The Asheville Mushroom Club is a diverse group of people whose common interest is to learn about fungi. Anyone with an interest in mushrooms is encouraged to join!

More About the Club

Monthly Meetings

Monthly meetings are open to the public and feature a guest speaker and recent area finds.

Time & Date

7:00 PM on the last Thursday of the month, March through November. (We have an extra meeting in August! April and July meetings will start at 7:15 PM.)

New Location for 2019!

The Murphy-Oakley Recreation Center.
It is located at 749 Fairview Road, Asheville, NC 28803.

Speaker Program

April 2019: William Padilla-Brown.
William Padilla-Brown will speak about Integrated Mushroom Systems.

2019 Schedule
Date Speaker
March 28 Greg Carter
April 25 William Padilla-Brown
May 30 Dr. Coleman McCleneghan
June 27 Tradd Cotter
July 25 Mike Hopping
August 22 Giuliana Furci
August 29 Rachel Swenie
September 26 Brian Looney
October 31 John Munafo
November 28 Annual Business Meeting. Current members only.

Membership

Become a member to receive our monthly newsletter, sign up for forays, and more!

Forays

Members of the Club are eligible to participate in the many forays we host throughout the year.

foray
Newsletter

Each month members are emailed a copy of Sporadic News containing all the latest club info.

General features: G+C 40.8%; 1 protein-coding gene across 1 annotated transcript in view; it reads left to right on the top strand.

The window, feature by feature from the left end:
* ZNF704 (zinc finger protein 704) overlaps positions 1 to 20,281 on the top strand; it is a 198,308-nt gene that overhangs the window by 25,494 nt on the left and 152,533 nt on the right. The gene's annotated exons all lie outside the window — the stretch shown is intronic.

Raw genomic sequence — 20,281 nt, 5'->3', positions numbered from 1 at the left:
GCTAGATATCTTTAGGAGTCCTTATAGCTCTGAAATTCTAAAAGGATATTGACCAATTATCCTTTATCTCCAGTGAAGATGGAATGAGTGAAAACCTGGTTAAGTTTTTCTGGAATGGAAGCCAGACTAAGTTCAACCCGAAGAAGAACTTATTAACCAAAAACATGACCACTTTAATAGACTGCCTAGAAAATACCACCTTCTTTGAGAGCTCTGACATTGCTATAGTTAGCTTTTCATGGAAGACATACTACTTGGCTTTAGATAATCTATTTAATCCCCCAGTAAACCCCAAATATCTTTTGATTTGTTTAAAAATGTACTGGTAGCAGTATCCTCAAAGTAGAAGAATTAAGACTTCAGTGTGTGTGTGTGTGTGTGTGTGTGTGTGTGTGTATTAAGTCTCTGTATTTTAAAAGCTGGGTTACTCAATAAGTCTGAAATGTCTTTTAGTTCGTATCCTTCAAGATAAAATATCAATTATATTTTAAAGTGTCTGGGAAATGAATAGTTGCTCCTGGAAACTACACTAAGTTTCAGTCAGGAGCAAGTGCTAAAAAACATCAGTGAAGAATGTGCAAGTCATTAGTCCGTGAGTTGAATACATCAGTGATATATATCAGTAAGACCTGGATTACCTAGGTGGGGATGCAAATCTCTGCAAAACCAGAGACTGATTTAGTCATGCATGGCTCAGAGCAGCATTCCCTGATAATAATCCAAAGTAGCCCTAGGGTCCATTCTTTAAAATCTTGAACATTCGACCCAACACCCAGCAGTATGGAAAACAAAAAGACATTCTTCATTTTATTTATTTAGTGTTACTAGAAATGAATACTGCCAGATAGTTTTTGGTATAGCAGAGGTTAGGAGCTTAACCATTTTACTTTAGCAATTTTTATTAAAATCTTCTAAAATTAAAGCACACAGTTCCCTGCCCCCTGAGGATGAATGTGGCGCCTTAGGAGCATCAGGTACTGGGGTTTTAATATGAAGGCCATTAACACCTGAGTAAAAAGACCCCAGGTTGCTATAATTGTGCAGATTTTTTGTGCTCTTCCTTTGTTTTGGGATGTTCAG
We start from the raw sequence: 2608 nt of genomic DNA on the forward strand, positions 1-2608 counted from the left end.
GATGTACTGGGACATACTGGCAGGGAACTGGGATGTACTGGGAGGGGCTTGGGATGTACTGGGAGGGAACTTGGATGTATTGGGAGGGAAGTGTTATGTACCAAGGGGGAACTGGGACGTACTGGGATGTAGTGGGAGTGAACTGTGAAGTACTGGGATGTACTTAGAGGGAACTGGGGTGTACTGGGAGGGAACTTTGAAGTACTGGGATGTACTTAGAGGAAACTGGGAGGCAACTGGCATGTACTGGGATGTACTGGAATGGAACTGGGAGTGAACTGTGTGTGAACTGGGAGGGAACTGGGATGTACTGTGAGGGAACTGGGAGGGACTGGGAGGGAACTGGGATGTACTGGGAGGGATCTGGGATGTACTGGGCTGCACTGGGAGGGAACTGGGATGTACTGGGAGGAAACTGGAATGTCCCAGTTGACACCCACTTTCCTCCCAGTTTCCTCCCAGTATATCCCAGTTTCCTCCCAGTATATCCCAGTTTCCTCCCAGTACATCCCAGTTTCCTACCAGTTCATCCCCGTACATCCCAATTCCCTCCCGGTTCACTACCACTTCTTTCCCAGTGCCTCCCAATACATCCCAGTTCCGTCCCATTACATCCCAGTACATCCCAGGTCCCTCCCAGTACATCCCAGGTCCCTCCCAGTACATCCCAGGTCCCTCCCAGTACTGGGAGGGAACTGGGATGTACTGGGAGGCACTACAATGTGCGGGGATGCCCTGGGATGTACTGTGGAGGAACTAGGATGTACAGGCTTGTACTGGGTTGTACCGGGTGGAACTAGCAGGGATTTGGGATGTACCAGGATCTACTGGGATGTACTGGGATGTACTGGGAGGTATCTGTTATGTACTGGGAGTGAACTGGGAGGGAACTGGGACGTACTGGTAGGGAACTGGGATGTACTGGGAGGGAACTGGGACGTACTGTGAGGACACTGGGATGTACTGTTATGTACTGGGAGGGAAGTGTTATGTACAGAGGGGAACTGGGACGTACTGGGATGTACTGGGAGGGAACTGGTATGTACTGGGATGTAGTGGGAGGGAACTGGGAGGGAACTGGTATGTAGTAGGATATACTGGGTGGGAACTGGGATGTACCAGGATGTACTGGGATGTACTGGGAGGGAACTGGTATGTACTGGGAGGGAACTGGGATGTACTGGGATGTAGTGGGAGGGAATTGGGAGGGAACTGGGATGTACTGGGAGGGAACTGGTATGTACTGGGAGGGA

newsletter

Boletus separans

The lilac bolete, Boletus separans, formerly Xanthoconium separans, is associated with woodland oaks. It’s medium to large in size, has a dry, lumpy cap that starts pinkish brown or light brown and matures to honey brown. The stalk is whitish overall but typically flushed with lilac in youth and shows white reticulation (raised net texture) over much of its length. Early on, the pore surface is white and featureless. When the pores open the surface gradually turns pale yellow from the yellowish brown spores. No part of the mushroom changes color when bruised. The odor and taste of the raw flesh is pleasant, not bitter or acidic. This cousin of the king bolete is a choice edible when young, firm, and relatively bug-free. Lookalikes include the also edible Boletus nobilis, which lacks the youthful lilac shades. So does Xerocomus (Boletus) hortonii, but it has yellow pores from the start.


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